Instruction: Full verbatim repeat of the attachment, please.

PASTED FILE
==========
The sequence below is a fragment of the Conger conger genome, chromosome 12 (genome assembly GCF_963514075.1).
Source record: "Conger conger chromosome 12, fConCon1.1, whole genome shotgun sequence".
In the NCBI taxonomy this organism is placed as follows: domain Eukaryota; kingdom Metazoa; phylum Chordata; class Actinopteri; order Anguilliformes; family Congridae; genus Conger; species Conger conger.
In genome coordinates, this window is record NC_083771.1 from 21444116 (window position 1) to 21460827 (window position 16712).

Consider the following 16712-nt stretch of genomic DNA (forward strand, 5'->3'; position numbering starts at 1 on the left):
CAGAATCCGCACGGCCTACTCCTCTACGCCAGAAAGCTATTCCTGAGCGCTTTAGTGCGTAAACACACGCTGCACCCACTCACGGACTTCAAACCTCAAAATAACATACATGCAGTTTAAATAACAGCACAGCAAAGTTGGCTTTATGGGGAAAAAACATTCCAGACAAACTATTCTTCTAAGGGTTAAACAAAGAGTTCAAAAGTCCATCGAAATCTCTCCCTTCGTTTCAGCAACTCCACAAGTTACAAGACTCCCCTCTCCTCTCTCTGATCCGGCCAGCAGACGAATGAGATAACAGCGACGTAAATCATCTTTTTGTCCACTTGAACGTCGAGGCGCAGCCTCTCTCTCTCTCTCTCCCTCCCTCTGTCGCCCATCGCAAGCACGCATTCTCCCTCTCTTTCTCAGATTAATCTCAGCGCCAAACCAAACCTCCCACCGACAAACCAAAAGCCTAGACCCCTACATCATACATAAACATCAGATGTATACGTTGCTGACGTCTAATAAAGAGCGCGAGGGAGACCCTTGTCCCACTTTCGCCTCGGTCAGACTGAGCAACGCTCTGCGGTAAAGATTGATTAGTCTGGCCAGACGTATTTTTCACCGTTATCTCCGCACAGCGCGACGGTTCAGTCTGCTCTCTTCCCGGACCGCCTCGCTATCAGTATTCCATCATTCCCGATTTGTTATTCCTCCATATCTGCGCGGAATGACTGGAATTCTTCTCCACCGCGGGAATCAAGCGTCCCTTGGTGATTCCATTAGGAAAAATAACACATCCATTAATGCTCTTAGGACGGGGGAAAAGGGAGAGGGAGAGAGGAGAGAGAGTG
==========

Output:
The sequence below is a fragment of the Conger conger genome, chromosome 12 (genome assembly GCF_963514075.1).
Source record: "Conger conger chromosome 12, fConCon1.1, whole genome shotgun sequence".
In the NCBI taxonomy this organism is placed as follows: domain Eukaryota; kingdom Metazoa; phylum Chordata; class Actinopteri; order Anguilliformes; family Congridae; genus Conger; species Conger conger.
In genome coordinates, this window is record NC_083771.1 from 21444116 (window position 1) to 21460827 (window position 16712).

Consider the following 16712-nt stretch of genomic DNA (forward strand, 5'->3'; position numbering starts at 1 on the left):
CAGAATCCGCACGGCCTACTCCTCTACGCCAGAAAGCTATTCCTGAGCGCTTTAGTGCGTAAACACACGCTGCACCCACTCACGGACTTCAAACCTCAAAATAACATACATGCAGTTTAAATAACAGCACAGCAAAGTTGGCTTTATGGGGAAAAAACATTCCAGACAAACTATTCTTCTAAGGGTTAAACAAAGAGTTCAAAAGTCCATCGAAATCTCTCCCTTCGTTTCAGCAACTCCACAAGTTACAAGACTCCCCTCTCCTCTCTCTGATCCGGCCAGCAGACGAATGAGATAACAGCGACGTAAATCATCTTTTTGTCCACTTGAACGTCGAGGCGCAGCCTCTCTCTCTCTCTCTCCCTCCCTCTGTCGCCCATCGCAAGCACGCATTCTCCCTCTCTTTCTCAGATTAATCTCAGCGCCAAACCAAACCTCCCACCGACAAACCAAAAGCCTAGACCCCTACATCATACATAAACATCAGATGTATACGTTGCTGACGTCTAATAAAGAGCGCGAGGGAGACCCTTGTCCCACTTTCGCCTCGGTCAGACTGAGCAACGCTCTGCGGTAAAGATTGATTAGTCTGGCCAGACGTATTTTTCACCGTTATCTCCGCACAGCGCGACGGTTCAGTCTGCTCTCTTCCCGGACCGCCTCGCTATCAGTATTCCATCATTCCCGATTTGTTATTCCTCCATATCTGCGCGGAATGACTGGAATTCTTCTCCACCGCGGGAATCAAGCGTCCCTTGGTGATTCCATTAGGAAAAATAACACATCCATTAATGCTCTTAGGACGGGGGAAAAGGGAGAGGGAGAGAGGAGAGAGAGTG